Cancer is a leading cause of death worldwide and diet is thought to play a substantial role in cancer etiology. The salutatory and detrimental effects of different foods, food components, and food contaminants have been widely studied in the laboratory and in epidemiologic studies. The importance of food contaminants in the link between diet and cancer has been widely studied and formal risk assessments are routinely completed by several governmental and international agencies.
Risk assessments for human hazards typically consist of two components; first, a hazard assessment to determine if a particular exposure can have adverse consequences and second, an exposure assessment to determine if the range of exposures puts an individual or population at risk of adverse consequences. In some instances, a particular exposure will be found to be carcinogenic but the exposure will be so minimal that it is of little concern to the general population. The hazard assessment may be partially based on animal studies. Human epidemiologic studies combine both parts of the typical risk assessment process into a single study by assessing the degree of exposure and the association with the risk of cancer in a single study. These studies are often limited by methods of assessing exposure, a limited range of exposure in any single population under study, confounding by other simultaneous exposures, and the need for confirmation in independent epidemiologic studies, which are often complex and expensive to perform. Both forms of data are useful in the determination of whether specific food contaminants pose a carcinogenic risk to humans.
Two important complementary programs exist that classify whether exposures pose a carcinogenic risk to humans. First, the US National Toxicology Program produces the Report on Carcinogens 1 currently in its 11th edition. This biennial report has four primary objectives:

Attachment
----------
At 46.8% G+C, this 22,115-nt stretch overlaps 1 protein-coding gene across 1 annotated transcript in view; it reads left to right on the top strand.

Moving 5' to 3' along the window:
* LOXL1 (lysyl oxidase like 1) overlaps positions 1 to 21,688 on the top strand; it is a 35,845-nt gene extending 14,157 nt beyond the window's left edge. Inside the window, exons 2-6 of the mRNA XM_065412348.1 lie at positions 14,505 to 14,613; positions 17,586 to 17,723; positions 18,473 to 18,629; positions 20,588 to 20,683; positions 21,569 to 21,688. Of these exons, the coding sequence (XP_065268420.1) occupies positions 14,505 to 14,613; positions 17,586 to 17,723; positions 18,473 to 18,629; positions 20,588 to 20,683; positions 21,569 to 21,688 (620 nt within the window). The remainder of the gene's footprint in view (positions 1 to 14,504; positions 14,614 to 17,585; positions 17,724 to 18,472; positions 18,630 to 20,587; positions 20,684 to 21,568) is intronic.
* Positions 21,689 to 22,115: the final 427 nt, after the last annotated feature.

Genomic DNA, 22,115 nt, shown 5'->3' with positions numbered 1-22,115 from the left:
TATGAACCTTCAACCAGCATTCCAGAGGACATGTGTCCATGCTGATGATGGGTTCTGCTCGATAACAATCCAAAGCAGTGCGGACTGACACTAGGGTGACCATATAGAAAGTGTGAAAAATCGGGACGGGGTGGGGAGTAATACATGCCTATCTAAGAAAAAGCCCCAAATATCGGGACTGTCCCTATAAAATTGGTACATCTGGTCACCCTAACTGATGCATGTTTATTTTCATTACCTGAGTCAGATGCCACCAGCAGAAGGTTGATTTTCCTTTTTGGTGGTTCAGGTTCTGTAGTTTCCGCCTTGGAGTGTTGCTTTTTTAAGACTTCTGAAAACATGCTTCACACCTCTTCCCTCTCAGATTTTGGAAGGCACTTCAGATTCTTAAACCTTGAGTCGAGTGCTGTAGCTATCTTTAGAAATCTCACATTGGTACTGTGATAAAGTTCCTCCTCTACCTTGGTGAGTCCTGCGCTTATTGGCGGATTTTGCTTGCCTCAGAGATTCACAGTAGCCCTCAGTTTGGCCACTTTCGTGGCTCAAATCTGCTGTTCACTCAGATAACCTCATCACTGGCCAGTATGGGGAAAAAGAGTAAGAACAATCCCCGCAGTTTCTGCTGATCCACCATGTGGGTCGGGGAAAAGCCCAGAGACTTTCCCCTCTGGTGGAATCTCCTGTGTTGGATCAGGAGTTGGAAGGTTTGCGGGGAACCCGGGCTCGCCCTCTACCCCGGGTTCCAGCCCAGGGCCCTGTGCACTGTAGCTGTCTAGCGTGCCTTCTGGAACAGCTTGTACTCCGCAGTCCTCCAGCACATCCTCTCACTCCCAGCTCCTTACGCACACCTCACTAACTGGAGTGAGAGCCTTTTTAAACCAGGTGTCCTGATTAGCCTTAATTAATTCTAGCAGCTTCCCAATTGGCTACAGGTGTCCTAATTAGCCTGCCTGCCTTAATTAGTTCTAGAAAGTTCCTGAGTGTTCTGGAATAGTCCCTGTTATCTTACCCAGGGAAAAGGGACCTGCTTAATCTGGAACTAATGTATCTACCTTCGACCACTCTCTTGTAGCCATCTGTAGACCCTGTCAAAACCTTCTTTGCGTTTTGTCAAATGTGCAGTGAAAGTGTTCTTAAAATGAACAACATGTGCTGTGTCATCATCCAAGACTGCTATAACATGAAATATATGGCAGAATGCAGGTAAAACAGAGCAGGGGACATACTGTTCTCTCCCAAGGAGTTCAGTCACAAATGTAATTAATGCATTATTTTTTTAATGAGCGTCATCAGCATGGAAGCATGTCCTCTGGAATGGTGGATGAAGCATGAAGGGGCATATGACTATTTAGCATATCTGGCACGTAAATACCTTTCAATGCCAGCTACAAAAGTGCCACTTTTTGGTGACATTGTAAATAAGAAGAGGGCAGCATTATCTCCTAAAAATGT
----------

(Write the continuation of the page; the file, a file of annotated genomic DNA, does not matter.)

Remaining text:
- A list of all substances (1) which either are known to be human carcinogens or may reasonably be anticipated to be human carcinogens and (2) to which a significant number of persons residing in the United States are exposed.
- Information concerning the nature of such exposure and the estimated number of persons exposed to such substances.
- A statement identifying (1) each substance contained in this list for which no effluent, ambient, or exposure standard has been established by a Federal agency and (2) for each effluent, ambient, or exposure standard established by a Federal agency with respect to a substance contained in this list, the extent to which such standard decreases the risk to public health from exposure to the substance.
- A description of (1) each request received during the year to conduct research into, or testing for, the carcinogenicity of a substance and (2) how the Secretary and other responsible entities responded to each request.
Second, the International Agency for Research on Cancer (IARC) produces IARC Monographs on the Evaluation of Carcinogenic Risks to Humans (http://monographs.iarc.fr/) The stated objective of the IARC Monographs is as follows: “The Monographs represent the first step in carcinogenic risk assessment, which involves examination of all relevant information in order to assess the strength of the available evidence that certain exposures could alter the incidence of cancer in humans. The second step is quantitative risk estimation. Detailed, quantitative evaluations of epidemiological data may be made in the Monographs, but without extrapolation beyond the range of the data available. Quantitative extrapolation from experimental data to the human situation is not undertaken.” Unlike the Report on Carcinogens, the IARC Monographs have a worldwide perspective and may address exposures only relevant to communities outside the US. Both programs primary goal is to provide information useful to appropriate regulatory agencies without proposing specific regulations themselves. This is left to the appropriate regulatory bodies of different governmental entities.